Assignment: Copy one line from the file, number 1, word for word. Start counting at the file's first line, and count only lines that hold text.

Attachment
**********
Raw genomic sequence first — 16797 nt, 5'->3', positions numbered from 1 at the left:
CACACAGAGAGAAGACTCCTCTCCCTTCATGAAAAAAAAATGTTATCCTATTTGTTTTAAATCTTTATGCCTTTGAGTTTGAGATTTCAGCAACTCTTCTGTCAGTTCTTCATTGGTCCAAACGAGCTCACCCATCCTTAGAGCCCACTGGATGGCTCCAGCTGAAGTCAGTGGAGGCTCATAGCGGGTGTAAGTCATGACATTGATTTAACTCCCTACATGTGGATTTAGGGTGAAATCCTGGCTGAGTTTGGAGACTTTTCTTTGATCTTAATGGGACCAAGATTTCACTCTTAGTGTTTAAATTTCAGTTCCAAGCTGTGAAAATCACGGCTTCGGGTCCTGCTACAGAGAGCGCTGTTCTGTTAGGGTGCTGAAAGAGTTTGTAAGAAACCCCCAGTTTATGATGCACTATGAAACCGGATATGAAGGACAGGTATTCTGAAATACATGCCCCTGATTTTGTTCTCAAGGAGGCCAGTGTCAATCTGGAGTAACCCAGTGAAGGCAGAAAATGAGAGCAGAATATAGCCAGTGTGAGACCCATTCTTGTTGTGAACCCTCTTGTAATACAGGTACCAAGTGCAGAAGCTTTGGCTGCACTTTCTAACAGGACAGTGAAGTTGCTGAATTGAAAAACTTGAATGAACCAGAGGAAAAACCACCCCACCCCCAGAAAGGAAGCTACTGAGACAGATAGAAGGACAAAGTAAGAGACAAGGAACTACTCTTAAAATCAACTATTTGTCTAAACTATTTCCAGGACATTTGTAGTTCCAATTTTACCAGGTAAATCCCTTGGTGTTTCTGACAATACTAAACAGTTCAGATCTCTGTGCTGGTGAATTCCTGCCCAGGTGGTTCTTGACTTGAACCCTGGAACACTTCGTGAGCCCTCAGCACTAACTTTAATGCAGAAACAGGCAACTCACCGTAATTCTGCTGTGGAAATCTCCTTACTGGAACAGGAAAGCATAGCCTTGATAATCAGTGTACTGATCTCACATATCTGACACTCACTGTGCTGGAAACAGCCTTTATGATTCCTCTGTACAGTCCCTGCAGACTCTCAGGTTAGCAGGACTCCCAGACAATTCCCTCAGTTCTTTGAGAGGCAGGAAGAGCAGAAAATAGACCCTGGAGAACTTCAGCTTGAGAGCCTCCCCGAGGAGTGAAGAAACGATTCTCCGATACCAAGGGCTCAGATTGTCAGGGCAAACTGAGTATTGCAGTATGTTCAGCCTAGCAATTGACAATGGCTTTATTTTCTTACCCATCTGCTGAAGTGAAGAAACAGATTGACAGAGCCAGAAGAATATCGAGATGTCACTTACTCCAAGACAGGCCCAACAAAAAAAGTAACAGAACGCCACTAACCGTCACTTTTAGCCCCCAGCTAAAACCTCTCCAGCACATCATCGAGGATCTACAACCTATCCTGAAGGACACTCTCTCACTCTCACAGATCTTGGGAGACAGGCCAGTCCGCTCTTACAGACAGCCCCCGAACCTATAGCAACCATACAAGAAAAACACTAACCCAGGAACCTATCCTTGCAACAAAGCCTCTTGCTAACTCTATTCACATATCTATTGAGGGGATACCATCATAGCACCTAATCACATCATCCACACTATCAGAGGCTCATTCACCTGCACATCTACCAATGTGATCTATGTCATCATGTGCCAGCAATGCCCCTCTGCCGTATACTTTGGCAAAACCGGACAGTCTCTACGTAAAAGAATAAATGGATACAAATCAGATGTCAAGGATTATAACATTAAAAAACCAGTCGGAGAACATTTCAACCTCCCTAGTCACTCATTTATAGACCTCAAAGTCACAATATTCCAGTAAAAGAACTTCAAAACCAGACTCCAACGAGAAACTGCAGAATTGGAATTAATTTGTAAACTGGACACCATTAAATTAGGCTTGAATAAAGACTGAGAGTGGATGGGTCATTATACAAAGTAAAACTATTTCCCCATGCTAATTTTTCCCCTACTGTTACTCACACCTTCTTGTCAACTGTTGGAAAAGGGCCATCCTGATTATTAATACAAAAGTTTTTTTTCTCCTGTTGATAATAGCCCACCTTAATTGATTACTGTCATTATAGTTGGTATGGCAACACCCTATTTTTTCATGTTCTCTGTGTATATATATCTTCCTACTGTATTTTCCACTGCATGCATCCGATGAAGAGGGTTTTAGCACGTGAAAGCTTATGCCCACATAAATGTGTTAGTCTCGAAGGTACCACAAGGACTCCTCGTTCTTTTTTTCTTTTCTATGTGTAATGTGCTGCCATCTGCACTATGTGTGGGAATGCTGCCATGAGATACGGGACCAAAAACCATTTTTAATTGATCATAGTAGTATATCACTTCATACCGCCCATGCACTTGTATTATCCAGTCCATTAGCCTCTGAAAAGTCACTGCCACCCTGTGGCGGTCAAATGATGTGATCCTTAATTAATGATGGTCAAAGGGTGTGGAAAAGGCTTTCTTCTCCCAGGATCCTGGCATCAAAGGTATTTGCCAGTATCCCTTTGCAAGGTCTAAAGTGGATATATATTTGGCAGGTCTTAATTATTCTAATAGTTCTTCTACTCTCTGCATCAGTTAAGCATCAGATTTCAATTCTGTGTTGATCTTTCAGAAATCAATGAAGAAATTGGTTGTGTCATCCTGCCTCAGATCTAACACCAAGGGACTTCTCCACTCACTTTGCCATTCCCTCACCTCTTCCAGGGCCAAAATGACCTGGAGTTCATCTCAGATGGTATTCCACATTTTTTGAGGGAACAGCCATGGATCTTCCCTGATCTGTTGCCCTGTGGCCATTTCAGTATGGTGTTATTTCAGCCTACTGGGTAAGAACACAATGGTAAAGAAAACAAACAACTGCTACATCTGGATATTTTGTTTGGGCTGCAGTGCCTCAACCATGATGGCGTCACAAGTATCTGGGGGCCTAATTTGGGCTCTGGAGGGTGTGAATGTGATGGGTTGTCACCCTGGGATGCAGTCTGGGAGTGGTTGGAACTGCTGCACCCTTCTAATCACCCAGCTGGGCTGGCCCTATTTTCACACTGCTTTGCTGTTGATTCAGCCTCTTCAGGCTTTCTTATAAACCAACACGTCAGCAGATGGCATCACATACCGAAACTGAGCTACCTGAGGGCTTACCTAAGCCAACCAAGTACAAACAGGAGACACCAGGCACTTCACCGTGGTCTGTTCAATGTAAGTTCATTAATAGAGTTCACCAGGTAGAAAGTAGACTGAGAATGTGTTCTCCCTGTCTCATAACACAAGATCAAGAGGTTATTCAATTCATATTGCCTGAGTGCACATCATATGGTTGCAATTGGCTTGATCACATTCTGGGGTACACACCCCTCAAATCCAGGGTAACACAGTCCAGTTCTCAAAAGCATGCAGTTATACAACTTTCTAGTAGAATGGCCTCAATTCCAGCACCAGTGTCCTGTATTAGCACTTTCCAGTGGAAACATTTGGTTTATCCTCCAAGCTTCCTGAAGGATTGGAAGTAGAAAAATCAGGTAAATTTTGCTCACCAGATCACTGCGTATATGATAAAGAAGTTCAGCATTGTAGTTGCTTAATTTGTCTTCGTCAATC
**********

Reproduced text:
Raw genomic sequence first — 16797 nt, 5'->3', positions numbered from 1 at the left: